heated to a dull red color (plus just a little maybe). If they are
heated too much, and then quenched, the metal can actually become
brittle and, after multiple heatings, crack. This, I believe is
caused by uneven stresses also caused by out of phase alloy.

Not sure if one or several of the above caused your problem but they
are all possibilities. Others may think of more.

Cheers from Don at The Charles Belle Studio in SOFL where simple
elegance IS fine jewelry!


#10

Richard,

I haven’t used.800 silver yet for reticulation, only.925 sterling. I
had two batches of silver discs from two different suppliers, each
supposed to be.925 sterling. I heated both with a MAPP torch.

One batch showed lots of black oxidation and needed several
heat/quench/pickle cycles before I got the white coating which was
removed with a brass brush. It did not reticulate very well.

The second batch of sterling showed no oxidation even on the first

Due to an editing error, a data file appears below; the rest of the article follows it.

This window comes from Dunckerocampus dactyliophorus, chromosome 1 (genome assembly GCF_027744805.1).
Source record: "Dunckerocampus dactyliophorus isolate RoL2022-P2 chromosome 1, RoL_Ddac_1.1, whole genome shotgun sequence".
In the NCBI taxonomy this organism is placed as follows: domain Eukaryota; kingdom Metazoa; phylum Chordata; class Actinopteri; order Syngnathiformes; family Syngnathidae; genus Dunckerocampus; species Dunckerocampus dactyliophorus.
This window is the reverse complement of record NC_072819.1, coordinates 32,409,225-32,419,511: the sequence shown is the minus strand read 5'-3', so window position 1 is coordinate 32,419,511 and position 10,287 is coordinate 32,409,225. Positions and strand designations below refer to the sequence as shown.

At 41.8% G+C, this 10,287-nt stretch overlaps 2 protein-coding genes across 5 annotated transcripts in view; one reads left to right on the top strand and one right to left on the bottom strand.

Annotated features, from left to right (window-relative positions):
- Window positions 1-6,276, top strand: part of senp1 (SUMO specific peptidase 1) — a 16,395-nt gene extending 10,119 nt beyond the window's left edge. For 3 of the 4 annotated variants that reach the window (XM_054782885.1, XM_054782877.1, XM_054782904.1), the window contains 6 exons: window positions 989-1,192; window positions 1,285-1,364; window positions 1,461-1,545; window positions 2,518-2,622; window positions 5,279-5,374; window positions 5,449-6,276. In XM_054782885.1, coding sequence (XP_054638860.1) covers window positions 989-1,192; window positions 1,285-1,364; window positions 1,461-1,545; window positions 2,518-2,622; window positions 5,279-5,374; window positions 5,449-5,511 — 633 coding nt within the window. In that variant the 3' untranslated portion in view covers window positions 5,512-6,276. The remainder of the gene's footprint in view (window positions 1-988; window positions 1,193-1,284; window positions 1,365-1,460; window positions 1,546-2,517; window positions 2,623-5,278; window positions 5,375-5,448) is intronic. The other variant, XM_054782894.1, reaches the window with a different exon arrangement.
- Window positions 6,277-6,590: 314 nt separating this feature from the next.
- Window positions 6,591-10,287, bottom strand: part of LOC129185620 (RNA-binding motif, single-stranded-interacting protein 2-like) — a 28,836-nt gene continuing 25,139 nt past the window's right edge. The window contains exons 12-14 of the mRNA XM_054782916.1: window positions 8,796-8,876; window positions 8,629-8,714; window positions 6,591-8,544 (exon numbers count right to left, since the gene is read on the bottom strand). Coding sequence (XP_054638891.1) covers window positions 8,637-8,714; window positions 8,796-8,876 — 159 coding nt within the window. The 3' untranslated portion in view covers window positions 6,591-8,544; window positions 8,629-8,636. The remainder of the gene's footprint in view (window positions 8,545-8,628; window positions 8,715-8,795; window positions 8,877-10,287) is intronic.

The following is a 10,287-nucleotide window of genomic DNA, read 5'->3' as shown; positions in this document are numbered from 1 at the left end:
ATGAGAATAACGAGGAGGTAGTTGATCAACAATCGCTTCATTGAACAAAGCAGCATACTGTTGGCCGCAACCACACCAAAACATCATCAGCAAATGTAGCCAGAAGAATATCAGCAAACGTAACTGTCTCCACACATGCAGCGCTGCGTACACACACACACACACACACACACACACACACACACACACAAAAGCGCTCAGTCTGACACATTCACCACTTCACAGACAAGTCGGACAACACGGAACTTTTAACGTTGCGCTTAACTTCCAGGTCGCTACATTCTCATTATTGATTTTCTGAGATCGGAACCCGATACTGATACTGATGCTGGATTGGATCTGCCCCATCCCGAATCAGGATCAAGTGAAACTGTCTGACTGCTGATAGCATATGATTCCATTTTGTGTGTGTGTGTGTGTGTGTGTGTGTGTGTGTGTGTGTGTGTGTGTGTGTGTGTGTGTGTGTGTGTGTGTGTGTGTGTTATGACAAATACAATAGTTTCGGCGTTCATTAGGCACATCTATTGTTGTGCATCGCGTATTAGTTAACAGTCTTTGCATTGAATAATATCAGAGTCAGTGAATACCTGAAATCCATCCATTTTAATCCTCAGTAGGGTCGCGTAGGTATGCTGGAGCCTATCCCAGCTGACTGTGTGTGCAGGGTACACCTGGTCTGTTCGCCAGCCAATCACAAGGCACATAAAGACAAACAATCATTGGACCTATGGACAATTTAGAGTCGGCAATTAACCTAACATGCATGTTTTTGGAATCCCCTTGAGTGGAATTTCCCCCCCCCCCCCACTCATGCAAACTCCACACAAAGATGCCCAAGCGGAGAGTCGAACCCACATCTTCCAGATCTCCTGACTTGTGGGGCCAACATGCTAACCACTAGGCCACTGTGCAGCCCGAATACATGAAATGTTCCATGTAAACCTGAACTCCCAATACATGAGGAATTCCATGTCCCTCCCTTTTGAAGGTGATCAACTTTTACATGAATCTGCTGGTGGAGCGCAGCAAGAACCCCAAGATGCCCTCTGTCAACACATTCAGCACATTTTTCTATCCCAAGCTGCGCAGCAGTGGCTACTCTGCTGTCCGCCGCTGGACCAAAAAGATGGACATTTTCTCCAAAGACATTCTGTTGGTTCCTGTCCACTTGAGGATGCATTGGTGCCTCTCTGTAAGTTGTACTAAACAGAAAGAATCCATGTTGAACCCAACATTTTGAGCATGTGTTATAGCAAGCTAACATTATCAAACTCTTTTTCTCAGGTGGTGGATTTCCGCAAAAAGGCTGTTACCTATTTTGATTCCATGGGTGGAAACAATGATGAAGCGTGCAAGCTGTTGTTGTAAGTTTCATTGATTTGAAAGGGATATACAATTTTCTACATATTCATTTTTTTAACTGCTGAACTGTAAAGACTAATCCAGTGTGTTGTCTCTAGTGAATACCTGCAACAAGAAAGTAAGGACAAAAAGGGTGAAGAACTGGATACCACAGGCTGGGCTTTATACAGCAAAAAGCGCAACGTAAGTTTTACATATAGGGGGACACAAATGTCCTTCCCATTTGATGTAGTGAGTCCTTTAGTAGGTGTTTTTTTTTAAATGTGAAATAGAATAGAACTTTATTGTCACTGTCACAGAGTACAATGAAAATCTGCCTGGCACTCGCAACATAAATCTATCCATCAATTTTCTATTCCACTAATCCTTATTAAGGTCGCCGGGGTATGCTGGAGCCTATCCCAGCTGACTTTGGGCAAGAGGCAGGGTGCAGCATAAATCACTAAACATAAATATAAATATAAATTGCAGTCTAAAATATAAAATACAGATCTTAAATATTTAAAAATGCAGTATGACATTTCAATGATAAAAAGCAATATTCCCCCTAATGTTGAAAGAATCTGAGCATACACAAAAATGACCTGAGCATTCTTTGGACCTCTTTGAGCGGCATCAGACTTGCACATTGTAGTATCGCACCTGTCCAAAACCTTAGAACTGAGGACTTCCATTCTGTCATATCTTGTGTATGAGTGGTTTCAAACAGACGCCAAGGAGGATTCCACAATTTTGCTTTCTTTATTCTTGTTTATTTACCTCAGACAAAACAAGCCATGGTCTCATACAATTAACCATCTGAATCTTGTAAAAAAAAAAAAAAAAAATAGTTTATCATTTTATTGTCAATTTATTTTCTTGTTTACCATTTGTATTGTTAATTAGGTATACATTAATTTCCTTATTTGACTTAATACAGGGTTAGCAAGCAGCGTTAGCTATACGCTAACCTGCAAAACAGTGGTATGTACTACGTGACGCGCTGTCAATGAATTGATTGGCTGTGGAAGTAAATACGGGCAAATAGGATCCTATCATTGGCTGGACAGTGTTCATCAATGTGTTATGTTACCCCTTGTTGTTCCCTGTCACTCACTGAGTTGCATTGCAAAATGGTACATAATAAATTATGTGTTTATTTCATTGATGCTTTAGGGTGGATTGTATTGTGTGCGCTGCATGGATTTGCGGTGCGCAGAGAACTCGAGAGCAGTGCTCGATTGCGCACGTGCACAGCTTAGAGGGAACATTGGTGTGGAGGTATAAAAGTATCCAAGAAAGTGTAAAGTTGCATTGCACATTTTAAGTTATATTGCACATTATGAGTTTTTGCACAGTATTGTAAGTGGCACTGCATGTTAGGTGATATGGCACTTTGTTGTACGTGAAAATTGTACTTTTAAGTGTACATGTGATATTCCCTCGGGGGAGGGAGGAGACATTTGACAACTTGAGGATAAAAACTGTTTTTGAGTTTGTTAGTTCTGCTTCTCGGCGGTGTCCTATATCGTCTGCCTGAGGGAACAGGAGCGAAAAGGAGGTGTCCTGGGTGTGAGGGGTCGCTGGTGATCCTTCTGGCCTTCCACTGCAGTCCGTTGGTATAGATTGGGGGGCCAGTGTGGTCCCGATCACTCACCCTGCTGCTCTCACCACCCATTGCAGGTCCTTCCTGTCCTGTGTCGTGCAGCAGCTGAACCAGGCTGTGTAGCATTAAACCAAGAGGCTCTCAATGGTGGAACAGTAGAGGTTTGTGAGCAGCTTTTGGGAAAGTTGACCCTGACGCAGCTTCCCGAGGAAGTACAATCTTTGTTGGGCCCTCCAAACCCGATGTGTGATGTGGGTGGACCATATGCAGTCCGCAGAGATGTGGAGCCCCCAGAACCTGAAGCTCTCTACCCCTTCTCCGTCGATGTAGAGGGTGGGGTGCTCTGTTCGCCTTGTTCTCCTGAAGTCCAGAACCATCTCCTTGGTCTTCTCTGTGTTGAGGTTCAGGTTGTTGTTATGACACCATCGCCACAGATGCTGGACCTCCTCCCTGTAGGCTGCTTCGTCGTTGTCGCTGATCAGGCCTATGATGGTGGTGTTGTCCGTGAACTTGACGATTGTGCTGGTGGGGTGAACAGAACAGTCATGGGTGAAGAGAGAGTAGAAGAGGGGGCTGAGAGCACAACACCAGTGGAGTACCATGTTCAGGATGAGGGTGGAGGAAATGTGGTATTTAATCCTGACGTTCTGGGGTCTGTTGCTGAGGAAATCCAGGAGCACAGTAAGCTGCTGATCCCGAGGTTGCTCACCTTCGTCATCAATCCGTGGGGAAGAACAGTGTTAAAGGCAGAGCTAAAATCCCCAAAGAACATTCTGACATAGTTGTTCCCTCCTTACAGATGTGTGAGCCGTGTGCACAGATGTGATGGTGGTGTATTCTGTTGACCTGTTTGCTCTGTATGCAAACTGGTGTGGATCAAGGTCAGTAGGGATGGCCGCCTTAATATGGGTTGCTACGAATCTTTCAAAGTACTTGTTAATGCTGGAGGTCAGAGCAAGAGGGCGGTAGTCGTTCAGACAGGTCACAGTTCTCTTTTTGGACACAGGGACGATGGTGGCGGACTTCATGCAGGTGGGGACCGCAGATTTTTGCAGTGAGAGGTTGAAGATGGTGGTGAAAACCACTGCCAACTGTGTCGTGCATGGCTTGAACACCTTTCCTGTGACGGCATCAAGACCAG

heating, and turned white after the first pickle. When I felt it was
ready, (i.e. I had a thick enough coating of fine silver) I went at
it with the MAPP torch and it reticulated beautifully. So I ordered
up some more. :slight_smile:

Brian Corll
Brian Corll, Inc.
1002 East Simpson Street
Mechanicsburg, PA 17055


#11

I have had some fantastic results and ended up with pieces that I
could not have imagined.

I wish that this forum would be allowed to include some of the
wonderful pieces that we all make from time to time, I mean of course
pictures that can be shared or even criticised.